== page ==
WIPO Arbitration and Mediation Center
ADMINISTRATIVE PANEL DECISION
Starwood Hotels & Resorts Worldwide Inc., The Sheraton LLC, Sheraton International IP, LLC, Worldwide Franchise Systems, Inc v. Jia Cheng
Case No. D2014-2038
1. The Parties
Complainants are Starwood Hotels & Resorts Worldwide Inc, The Sheraton LLC, Sheraton International IP, LLC, Worldwide Franchise Systems, Inc (collectively “Complainant”) of Stamford, Connecticut, United States of America, represented by Fross Zelnick Lehrman & Zissu, PC, United States of America.
Respondent is Jia Cheng of Guangzhou, Guangdong, China.
2. The Domain Names and Registrar
The disputed domain names <fourpointssheratonguangzhou.com> and <sheratonguangzhouhotels.com> are registered with BigRock Solutions Pvt Ltd. (the “Registrar”).
3. Procedural History
The Complaint was filed with the WIPO Arbitration and Mediation Center (the “Center”) on November 19, 2014. On November 20, 2014, the Center transmitted by email to the Registrar a request for registrar verification in connection with the disputed domain names. On November 21, 2014, the Registrar transmitted by email to the Center its verification response confirming that Respondent is listed as the registrant and providing the contact details.
The Center verified that the Complaint satisfied the formal requirements of the Uniform Domain Name Dispute Resolution Policy (the “Policy” or “UDRP”), the Rules for Uniform Domain Name Dispute Resolution Policy (the “Rules”), and the WIPO Supplemental Rules for Uniform Domain Name Dispute Resolution Policy (the “Supplemental Rules”).
In accordance with the Rules, paragraphs 2(a) and 4(a), the Center formally notified Respondent of the Complaint, and the proceedings commenced on November 27, 2014. In accordance with the Rules, paragraph 5(a), the due date for Response was December 17, 2014. Respondent did not submit any response. Accordingly, the Center notified Respondent’s default on December 18, 2014.
The Center appointed Lorenz Ehrler as the sole panelist in this matter on January 6, 2015. The Panel finds that it was properly constituted. The Panel has submitted the Statement of Acceptance and Declaration of Impartiality and Independence, as required by the Center to ensure compliance with the Rules, paragraph 7.
4. Factual Background
Complainant is a leading hotel and leisure company that owns, manages or franchises a large number of properties in approximately 100 countries under several brands including SHERATON and FOUR POINTS. There are over 300 SHERATON hotels worldwide, including three in Guangzhou, China. Furthermore, there are over 120 FOUR POINTS hotels worldwide including one in Guangzhou, China.
Complainant owns numerous SHERATON and FOUR POINTS trademarks, claiming goods and services in the hotel and leisure industry, including several trademarks registered in China, e.g. the Chinese SHERATON trademarks Nos. 360,064, 166,137 and 5,479,280 which were registered between 1982 and 2009, and the Chinese FOUR POINTS trademarks Nos. 922798, 917196, 4968268, which were registered between 2007 and 2014. The oldest trademark registrations of SHERATON date back to 1959 and of FOUR POINTS to 1988.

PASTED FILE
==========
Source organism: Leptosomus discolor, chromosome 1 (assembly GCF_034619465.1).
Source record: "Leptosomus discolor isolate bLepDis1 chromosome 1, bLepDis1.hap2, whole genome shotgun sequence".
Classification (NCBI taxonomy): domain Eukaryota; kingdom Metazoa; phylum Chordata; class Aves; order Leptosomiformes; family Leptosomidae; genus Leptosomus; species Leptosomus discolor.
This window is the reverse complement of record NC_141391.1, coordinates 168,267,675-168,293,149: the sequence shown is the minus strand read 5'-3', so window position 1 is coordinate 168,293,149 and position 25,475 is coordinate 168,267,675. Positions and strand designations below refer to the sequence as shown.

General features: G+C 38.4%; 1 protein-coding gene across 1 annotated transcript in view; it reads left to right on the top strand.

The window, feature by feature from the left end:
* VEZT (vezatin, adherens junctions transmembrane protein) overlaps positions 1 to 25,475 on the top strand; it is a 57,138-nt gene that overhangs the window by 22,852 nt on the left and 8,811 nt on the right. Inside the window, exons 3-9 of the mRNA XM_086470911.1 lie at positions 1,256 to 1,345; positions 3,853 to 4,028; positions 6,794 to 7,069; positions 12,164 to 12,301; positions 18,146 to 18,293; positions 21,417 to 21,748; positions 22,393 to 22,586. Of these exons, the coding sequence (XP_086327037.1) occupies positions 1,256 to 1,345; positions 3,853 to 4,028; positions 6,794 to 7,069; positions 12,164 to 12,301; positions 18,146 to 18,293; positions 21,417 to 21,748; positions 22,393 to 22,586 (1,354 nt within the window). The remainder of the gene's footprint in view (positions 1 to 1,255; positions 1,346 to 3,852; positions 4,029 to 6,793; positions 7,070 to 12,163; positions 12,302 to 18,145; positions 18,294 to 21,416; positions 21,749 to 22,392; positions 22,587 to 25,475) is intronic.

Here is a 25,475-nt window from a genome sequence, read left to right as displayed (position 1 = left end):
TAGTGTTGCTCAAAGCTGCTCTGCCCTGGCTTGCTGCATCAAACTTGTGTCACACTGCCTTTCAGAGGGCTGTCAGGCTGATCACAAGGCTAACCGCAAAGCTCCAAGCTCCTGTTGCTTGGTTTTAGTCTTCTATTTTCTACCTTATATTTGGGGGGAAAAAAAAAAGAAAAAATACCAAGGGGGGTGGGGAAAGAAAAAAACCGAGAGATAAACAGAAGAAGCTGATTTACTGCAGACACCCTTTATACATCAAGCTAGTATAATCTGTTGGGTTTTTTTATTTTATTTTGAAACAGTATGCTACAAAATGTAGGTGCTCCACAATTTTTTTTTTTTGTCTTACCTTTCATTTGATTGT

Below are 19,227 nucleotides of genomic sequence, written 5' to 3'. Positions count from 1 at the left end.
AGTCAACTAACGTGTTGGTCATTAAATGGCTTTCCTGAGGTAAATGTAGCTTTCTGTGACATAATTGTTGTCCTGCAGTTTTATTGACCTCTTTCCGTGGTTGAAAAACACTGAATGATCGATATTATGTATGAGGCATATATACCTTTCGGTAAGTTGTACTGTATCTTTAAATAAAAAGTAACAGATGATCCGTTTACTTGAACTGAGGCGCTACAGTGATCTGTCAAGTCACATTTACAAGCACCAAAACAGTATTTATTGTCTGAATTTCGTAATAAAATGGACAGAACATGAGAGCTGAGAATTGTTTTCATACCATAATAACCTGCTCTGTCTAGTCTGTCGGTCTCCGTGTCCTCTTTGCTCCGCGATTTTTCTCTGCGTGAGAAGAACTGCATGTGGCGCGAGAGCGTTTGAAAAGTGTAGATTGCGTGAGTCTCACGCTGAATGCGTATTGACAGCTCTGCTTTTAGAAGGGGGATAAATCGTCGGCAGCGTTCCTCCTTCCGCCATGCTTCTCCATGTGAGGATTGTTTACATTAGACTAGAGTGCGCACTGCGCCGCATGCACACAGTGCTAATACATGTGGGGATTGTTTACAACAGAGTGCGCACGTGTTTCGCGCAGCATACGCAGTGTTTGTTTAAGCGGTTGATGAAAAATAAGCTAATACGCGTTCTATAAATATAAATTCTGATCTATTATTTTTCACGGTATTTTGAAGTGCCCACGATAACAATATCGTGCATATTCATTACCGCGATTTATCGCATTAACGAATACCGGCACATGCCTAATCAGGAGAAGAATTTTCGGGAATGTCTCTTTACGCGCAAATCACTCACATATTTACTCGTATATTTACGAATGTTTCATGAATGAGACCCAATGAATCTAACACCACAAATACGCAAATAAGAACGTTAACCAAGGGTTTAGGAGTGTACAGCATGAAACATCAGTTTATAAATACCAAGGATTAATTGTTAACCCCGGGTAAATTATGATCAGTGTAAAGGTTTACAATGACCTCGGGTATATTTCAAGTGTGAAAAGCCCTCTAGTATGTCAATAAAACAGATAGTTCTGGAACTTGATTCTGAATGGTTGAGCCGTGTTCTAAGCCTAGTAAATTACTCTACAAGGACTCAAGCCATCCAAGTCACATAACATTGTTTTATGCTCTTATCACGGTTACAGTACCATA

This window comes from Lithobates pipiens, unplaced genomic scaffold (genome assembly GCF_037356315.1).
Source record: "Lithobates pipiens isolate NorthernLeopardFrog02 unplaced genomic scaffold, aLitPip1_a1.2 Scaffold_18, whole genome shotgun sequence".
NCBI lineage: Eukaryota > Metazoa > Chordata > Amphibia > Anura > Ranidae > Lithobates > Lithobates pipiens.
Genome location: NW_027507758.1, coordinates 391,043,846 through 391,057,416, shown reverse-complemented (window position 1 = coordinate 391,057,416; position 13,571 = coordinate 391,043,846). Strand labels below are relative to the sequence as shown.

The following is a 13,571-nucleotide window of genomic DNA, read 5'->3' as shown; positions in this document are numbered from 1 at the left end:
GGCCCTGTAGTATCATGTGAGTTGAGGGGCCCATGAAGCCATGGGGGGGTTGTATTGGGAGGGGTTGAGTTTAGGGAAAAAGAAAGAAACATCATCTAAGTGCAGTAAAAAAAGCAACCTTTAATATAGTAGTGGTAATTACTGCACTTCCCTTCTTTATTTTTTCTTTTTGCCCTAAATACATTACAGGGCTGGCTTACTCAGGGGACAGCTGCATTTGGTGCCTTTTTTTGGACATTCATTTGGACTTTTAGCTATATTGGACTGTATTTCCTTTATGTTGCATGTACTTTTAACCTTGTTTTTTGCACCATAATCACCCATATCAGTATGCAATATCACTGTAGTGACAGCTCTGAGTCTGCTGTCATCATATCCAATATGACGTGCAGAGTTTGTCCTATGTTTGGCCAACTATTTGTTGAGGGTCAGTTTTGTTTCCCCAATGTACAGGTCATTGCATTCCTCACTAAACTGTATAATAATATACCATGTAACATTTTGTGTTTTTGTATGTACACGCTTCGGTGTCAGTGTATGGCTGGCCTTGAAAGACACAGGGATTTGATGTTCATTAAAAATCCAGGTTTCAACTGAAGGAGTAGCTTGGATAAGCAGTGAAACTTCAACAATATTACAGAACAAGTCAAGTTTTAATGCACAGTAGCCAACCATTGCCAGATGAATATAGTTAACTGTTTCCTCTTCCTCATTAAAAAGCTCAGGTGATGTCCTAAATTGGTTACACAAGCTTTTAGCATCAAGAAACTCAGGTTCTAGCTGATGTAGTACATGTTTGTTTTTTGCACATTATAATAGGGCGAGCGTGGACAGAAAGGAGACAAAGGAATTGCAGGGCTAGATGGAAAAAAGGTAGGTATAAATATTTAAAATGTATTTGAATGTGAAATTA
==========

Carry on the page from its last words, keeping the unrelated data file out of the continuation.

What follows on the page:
According to the WhoIs records filed by Complainant as Exhibits A and B to the Complaint, the disputed domain names were registered on September 14, 2009 (<sheratonguangzhouhotels.com>) and on September 28, 2010 (<fourpointssheratonguangzhou.com>), respectively. As apparent from Exhibit L of the Complaint, Respondent is using the disputed domain names in connection with websites that look like official websites of Complainant and that use the trademarks SHERATON and/or FOUR POINTS not only in the disputed domain names, but also on each page of the websites in question.
5. Parties’ Contentions
Complainant contends that the disputed domain names are confusingly similar to its SHERATON and/or FOUR POINTS trademarks. It stresses the fact that the disputed domain names both entirely comprise the aforementioned trademark SHERATON, and that the disputed domain name <fourpointssheartonguangzhou.com> additionally comprises entirely the trademark FOUR POINTS.
Furthermore, Complainant states that Respondent is not affiliated or related to it in any way, and that it did not authorize Respondent to use the trademarks in question. Complainant also states that Respondent does not have any prior rights or legitimate interests in the disputed domain names and that he does not make any legitimate use of the disputed domain names.
Lastly, Complainant contends that Respondent registered and uses the disputed domain names in bad faith.
Respondent did not reply to Complainant’s contentions.
6. Discussion and Findings
According to paragraph 4(a) of the Policy, Complainant must prove that:
A. The disputed domain names registered by Respondent are identical or confusingly similar to a trademark or service mark in which Complainant has rights;
B. Respondent has no rights or legitimate interests in respect of the disputed domain names; and
C. The disputed domain names have been registered and are being used in bad faith.
A. Identical or Confusingly Similar
Complainant holds several word marks for SHERATON and for FOUR POINTS, respectively. These trademarks are registered for various goods and services, in various classes, in many countries of the world. The trademarks put forward by Complainant are sufficient to ground the Complaint, at least under the first UDRP element, i.e. the issue of identity or confusing similarity.